You could say that feeling unwell makes me, unlike the hardworking poor, prone to lying around and getting irritable, misanthropic, pessimistic, snarky, and critical of the state of this so-called Union. I certainly won’t argue if you accuse me of thinking we’re a lot of selfish, under-informed, entitled rich people and a counterbalance of too many people who can’t support themselves and their families with the paltry resources left for them after the top feeders have had their fill. If, as some social commentators and economists and even scientists claim, the concept of surplus population and limited resources is a fallacious or at least far from inevitable construct, since we theoretically have the brain power to make what already exists on this planet into resources and better distribute them, then I can think of few better, more immediate, or more visible places than health care, civility, and education in which to begin this process. And I can’t think of any valid excuse for anyone who believes in the value of a single human being not believing in the potential value of each human being and thinking all worthy of the effort. Good citizenship and care for others should not be a partisan Issue.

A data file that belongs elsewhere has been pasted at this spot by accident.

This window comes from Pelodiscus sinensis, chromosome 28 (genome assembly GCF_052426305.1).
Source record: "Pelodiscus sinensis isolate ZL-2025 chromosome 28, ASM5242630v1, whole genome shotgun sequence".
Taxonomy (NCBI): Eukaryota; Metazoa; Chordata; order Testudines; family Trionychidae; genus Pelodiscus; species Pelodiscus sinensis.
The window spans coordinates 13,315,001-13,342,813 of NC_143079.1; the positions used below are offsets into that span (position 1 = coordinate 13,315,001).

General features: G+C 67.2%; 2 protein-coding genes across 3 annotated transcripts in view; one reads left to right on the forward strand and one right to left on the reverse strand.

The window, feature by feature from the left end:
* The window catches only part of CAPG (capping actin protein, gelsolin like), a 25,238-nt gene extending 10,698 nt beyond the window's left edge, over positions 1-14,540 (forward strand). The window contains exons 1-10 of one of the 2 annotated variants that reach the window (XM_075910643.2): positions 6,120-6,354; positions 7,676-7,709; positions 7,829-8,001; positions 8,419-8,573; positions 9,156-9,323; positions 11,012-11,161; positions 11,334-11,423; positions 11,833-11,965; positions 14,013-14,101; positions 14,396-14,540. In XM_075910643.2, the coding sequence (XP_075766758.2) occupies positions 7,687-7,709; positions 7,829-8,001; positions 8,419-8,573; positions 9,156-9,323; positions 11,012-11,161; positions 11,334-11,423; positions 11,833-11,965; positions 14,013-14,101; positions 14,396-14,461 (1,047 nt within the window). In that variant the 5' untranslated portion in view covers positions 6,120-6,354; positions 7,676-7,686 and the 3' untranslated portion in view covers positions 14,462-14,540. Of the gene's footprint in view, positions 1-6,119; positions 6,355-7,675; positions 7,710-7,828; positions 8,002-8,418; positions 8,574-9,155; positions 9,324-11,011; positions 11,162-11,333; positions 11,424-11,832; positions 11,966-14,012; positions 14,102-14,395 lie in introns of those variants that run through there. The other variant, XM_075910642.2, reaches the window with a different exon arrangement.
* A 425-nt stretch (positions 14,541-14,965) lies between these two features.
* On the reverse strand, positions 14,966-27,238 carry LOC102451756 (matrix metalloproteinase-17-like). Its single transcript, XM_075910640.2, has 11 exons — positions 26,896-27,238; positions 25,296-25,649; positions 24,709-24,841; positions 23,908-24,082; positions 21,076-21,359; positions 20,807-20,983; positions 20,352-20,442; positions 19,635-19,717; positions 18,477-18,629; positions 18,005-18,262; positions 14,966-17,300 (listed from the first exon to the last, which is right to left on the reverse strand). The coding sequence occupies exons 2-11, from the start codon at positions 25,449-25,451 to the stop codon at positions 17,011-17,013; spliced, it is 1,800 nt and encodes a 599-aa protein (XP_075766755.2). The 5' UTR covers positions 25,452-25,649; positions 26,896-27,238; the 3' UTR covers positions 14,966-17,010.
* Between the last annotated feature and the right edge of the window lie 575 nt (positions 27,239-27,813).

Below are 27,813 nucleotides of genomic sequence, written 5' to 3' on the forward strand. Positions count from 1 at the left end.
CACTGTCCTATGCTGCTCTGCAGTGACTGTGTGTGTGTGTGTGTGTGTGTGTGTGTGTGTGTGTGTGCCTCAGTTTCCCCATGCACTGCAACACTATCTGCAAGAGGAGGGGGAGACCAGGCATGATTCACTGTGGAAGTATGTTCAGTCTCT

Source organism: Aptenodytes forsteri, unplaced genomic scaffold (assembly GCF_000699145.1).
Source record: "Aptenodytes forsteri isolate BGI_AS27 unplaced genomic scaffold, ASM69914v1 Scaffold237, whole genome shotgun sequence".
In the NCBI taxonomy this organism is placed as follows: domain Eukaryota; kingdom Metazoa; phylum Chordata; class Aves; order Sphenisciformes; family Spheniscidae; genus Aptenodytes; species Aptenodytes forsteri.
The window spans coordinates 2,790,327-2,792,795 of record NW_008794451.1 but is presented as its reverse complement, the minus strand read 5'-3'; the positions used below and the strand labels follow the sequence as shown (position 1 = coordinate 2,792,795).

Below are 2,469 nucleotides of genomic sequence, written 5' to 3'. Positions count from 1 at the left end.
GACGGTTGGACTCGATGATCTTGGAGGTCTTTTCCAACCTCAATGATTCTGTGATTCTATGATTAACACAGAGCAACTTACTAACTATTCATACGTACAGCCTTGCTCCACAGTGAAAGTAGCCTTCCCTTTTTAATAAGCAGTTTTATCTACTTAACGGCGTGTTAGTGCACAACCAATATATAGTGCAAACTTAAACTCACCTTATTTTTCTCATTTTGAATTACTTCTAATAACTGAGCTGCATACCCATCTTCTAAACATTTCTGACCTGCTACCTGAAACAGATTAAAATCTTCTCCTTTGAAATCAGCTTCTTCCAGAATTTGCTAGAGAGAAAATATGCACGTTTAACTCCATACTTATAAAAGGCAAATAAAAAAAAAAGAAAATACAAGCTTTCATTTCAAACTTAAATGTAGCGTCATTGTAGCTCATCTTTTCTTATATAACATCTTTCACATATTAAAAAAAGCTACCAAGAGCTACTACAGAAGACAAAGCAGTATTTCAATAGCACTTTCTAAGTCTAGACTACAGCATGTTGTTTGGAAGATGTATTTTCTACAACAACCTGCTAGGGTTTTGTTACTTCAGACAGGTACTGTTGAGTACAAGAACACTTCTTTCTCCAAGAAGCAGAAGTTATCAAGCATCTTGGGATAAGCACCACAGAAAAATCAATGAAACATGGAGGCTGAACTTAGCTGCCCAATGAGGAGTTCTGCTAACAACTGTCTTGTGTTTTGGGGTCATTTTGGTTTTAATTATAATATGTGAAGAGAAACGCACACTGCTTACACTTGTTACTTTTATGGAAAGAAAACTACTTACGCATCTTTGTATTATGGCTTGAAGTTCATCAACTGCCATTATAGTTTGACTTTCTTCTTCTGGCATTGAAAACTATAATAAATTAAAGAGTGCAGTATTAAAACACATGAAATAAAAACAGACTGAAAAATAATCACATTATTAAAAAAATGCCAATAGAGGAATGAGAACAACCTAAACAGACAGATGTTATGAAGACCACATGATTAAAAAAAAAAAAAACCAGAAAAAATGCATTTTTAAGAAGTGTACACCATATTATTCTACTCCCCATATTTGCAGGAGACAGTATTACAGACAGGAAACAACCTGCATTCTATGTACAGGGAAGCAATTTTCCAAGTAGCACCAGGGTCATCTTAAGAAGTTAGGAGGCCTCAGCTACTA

Knowing thus full well that we’re all capable of being stupid, lazy, entitled, paranoid, or just plain bad (just read or listen to the news, if you’ve somehow forgotten this), I still don’t think we should just assume that anyone is any or all of those. Isn’t it better to encourage and defend kindness, generosity, trust, humility, respect for differences, and joy in our commonalities?

Even I, at my most crabby old complainer moments, think it worth a try to do better. To be better. I would hope others might think me worth the effort.